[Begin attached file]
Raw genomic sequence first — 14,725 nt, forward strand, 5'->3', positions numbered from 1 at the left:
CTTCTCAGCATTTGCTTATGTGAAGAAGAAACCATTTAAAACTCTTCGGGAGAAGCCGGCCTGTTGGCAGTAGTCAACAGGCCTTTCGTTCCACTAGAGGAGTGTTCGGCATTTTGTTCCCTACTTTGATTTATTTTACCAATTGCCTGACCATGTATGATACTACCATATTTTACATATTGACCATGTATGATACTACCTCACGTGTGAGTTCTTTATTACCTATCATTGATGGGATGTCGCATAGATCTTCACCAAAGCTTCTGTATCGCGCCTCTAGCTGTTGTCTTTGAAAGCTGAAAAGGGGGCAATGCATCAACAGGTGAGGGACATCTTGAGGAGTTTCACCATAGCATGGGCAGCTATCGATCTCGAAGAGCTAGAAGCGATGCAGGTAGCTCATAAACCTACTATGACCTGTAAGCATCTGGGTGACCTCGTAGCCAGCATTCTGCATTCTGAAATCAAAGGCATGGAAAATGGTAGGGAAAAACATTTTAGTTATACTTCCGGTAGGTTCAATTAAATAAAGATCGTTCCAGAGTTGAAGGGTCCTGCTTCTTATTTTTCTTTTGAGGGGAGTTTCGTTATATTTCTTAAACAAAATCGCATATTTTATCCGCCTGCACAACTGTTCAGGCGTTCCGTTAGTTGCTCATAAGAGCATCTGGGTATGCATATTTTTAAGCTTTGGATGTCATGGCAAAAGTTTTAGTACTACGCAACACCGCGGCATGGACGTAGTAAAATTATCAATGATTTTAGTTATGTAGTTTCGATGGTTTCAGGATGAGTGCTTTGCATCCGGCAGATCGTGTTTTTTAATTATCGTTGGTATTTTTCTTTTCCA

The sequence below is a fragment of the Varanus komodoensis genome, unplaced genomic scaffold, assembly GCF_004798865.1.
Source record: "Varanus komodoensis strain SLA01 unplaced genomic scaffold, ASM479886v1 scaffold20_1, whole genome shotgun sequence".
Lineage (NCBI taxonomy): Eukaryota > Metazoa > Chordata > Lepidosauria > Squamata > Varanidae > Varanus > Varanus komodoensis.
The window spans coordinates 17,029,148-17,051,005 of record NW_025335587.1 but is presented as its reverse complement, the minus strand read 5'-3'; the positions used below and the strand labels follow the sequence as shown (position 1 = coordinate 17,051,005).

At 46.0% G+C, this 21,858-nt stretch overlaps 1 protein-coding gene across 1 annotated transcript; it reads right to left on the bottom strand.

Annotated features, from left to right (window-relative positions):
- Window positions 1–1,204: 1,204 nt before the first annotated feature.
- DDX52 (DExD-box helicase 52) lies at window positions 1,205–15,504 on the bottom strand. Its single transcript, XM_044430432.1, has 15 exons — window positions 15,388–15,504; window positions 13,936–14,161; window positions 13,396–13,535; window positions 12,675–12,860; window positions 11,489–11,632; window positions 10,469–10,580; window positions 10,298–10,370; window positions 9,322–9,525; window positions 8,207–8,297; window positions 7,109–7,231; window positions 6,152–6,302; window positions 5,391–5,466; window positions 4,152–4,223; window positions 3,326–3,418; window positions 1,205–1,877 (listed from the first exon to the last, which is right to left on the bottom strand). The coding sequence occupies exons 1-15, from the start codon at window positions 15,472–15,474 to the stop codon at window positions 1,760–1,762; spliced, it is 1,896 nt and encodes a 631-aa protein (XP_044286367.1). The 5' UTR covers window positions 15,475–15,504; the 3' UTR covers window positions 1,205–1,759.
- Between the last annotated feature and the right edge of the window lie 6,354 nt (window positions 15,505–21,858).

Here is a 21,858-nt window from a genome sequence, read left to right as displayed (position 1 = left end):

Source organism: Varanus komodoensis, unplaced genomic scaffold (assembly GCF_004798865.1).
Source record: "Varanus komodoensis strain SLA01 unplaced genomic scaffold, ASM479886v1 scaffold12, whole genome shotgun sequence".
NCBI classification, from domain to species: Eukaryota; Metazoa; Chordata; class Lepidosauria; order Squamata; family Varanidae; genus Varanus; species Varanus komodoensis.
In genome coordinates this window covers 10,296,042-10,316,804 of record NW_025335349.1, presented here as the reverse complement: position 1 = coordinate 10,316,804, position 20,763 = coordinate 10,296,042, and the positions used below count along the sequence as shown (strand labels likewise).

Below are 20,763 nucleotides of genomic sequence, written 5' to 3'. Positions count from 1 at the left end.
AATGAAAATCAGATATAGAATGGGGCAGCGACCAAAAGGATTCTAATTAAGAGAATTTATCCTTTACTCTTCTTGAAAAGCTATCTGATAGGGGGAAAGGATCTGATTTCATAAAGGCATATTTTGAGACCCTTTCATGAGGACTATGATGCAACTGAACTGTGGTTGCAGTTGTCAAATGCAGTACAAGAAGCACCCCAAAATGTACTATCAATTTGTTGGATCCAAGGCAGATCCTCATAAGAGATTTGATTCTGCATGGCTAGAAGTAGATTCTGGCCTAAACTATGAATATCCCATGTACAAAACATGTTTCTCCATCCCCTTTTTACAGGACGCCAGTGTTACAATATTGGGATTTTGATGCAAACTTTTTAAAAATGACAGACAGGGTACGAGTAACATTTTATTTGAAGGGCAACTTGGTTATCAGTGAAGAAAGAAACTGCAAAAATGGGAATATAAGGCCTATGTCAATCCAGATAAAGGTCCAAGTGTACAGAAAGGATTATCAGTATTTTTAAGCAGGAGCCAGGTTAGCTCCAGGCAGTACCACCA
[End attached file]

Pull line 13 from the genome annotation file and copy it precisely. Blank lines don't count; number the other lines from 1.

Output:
Source organism: Varanus komodoensis, unplaced genomic scaffold (assembly GCF_004798865.1).